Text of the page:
Sensitivity and Specificity of Gold Chromatography Immunoassays IgM/IgG Antibody Test for COVID-19: Review of the Current Literature

  • Ehab Mohammed Elmadenah Mohammed
  • Sahar Elderdiri Gafar Osman
  • Nazik Elmaliaka Hussain
Keywords: COVID-19, Rapid Test, IgM/IgG, sensitivity, specificity, limited-resource

Abstract

Background: The World Health Organization recommends molecular tests Polymerase Chain Reaction (PCR) to the diagnosis of coronavirus disease of 2019 (COVID-19), which detect the Severe Acute Respiratory Syndrome (SARS-Coronavirus 2) virus RNA. However, these tests are expensive and give a high negative result. There were urgent medical and public health needs for early diagnosis and treatment to minimize the spread of COVID-19. This review aimed to summarize known to date information about the latest research progress of the sensitivity and specificity of rapid combined IgM/IgG antibody test to diagnose the pandemic novel coronavirus disease of 2019 (COVID-19).
Methods: Databases such as PubMed, Google Scholar, Science Direct, Web of Science electronic databases were search related articles published between January 23, 2020 and April 29, 2020, using the following search terms: “COVID19 or COVID-19,” “novel coronavirus,” “SARS CoV-2 or SARS CoV2,” “Rapid antibody test,” “IgM/IgG,” “sensitivity,” “specificity.”
Results: The review included eight clinical studies for a total of 782 patients with COVID-19 and 631 healthy controls. The sensitivity and specificity of gold chromatography immuno-assays (GCIAs) IgM/IgG rapid test vary greatly among published studies. Of the eight shortlisted studies, the IgM/IgG sensitivity ranged from 73.9% to 89.3% in six (75%) and the IgM/IgG specificity ranged from 88.9% to 100% in the eight (100%) reviewed studies. The pooled data revealed that the average sensitivity and specificity was 70% and 94.5%, respectively. They agreed on its simplicity, fastness, and fewer requirements.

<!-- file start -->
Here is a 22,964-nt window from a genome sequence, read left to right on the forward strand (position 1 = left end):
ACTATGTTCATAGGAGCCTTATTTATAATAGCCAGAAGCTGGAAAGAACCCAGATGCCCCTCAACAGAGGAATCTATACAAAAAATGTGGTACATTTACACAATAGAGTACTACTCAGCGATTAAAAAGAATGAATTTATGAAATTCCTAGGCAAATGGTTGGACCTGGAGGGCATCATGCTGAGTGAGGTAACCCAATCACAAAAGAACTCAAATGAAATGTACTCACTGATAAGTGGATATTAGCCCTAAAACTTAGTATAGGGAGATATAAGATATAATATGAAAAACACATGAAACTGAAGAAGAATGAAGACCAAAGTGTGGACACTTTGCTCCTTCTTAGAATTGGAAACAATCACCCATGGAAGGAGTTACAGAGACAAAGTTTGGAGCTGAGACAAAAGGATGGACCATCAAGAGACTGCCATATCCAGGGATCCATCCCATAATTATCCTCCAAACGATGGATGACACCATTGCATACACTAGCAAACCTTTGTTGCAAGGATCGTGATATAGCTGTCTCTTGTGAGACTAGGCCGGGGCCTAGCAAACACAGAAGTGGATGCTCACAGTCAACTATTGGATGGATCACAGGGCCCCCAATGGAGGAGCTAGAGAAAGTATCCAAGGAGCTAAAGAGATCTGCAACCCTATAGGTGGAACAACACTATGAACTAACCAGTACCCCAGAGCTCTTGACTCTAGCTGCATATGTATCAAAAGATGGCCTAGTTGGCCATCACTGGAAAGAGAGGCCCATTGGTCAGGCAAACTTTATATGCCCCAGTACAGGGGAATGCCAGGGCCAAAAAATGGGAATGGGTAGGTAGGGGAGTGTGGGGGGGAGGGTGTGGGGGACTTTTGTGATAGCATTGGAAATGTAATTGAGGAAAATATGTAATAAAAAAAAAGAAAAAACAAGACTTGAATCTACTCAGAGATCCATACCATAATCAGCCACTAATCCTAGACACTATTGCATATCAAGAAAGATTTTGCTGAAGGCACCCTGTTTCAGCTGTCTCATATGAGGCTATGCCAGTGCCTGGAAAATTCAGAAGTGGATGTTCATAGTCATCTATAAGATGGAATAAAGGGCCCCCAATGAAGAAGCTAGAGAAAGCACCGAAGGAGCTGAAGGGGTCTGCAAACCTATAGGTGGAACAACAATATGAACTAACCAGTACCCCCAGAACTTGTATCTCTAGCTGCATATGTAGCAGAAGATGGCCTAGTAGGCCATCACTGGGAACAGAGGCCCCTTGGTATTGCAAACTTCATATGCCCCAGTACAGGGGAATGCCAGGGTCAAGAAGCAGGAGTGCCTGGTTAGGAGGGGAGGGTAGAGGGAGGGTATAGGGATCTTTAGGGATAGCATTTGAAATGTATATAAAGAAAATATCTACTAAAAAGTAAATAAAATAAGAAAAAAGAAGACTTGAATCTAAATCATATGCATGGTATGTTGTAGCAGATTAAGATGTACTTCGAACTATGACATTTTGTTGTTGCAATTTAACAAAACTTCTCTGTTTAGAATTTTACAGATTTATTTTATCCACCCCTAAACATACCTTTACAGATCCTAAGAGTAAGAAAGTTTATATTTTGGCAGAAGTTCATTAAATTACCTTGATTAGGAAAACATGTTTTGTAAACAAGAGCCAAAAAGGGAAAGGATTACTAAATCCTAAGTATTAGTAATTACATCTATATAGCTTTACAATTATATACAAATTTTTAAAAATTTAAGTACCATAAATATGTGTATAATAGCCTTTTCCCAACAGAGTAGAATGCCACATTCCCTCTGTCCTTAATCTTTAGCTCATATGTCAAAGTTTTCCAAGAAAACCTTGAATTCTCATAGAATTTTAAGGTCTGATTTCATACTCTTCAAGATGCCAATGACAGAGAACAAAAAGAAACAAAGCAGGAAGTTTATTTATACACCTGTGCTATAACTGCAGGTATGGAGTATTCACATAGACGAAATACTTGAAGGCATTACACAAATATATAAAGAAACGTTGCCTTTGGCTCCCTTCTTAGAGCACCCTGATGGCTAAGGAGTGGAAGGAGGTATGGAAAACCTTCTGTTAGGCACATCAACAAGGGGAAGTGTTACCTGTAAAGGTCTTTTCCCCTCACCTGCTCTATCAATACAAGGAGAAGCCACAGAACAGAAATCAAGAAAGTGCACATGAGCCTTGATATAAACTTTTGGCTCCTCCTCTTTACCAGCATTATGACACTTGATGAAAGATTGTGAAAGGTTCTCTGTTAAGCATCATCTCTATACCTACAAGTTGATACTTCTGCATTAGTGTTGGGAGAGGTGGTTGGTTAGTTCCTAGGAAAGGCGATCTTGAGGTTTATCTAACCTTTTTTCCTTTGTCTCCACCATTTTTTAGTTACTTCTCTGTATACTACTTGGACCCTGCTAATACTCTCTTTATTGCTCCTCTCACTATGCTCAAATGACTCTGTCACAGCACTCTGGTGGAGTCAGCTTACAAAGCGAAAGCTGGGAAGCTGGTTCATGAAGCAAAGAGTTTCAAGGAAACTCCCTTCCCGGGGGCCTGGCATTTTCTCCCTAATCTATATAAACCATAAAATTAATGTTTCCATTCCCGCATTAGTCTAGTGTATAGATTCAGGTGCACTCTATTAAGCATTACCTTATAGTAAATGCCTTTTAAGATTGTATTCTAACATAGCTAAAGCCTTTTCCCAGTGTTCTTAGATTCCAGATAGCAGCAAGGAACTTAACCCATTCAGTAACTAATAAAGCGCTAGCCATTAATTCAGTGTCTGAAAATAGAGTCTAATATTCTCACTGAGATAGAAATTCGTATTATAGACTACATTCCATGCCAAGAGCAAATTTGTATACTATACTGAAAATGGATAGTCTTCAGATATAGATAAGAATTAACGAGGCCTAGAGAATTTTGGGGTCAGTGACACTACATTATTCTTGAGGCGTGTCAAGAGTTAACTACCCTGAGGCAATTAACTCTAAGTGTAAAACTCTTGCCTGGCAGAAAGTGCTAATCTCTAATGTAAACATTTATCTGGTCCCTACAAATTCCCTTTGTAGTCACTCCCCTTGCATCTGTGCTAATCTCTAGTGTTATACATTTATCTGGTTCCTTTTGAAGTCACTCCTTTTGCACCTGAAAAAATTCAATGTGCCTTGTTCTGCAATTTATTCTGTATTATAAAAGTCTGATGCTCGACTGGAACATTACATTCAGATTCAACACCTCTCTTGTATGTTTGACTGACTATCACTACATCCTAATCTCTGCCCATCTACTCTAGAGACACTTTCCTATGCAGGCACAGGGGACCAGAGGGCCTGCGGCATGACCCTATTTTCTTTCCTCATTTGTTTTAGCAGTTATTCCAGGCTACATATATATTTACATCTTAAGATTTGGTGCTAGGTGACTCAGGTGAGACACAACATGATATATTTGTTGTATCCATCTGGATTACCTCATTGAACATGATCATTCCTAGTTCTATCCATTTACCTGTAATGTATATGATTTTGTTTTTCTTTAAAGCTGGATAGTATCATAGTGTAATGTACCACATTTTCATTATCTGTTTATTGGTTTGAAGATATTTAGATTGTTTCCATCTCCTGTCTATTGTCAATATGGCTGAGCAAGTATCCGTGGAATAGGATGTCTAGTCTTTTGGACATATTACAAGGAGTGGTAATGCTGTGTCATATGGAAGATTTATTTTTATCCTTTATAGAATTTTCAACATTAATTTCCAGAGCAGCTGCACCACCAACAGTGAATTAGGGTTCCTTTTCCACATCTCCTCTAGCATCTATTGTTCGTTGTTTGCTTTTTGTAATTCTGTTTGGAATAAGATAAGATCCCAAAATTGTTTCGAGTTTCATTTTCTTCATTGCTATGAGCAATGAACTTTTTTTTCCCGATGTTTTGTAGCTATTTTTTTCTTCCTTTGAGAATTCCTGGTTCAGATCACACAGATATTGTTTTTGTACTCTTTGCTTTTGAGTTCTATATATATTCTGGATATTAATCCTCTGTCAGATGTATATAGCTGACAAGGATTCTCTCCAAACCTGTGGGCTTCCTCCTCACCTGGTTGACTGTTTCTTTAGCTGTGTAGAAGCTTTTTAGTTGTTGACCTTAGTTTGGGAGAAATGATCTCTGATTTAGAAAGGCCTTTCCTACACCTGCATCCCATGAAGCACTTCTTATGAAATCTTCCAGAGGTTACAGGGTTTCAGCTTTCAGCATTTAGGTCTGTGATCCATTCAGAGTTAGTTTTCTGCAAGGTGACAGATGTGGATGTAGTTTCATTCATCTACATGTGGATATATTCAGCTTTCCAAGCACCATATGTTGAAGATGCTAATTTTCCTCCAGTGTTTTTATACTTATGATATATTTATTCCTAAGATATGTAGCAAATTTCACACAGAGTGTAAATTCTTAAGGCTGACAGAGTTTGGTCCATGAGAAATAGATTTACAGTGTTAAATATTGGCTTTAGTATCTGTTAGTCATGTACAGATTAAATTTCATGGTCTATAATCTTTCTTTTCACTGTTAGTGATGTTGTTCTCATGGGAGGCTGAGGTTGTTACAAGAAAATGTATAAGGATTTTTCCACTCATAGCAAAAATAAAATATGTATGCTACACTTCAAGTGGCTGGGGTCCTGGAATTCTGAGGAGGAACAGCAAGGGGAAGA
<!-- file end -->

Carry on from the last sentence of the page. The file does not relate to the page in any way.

Conclusion: The GCIAs IgM/IgG rapid tests are simply fast and safe. Besides their short turnaround time, no specific equipment or skilled  technicians’ requirements, they can serve as a rapid diagnostic test of RT–PCR-negative highly suspected patients and screening of SARS CoV-2 carriers. It cannot take the place of PCR, but the huge lab diagnosis pressure can be greatly relieved and more research is needed to detect its
reliability and clinical utility in limited-resource settings.

Keywords: COVID-19, Rapid Test, IgM/IgG, sensitivity, specificity, limited-resource

Published
2020-10-12

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eISSN: 1858-5051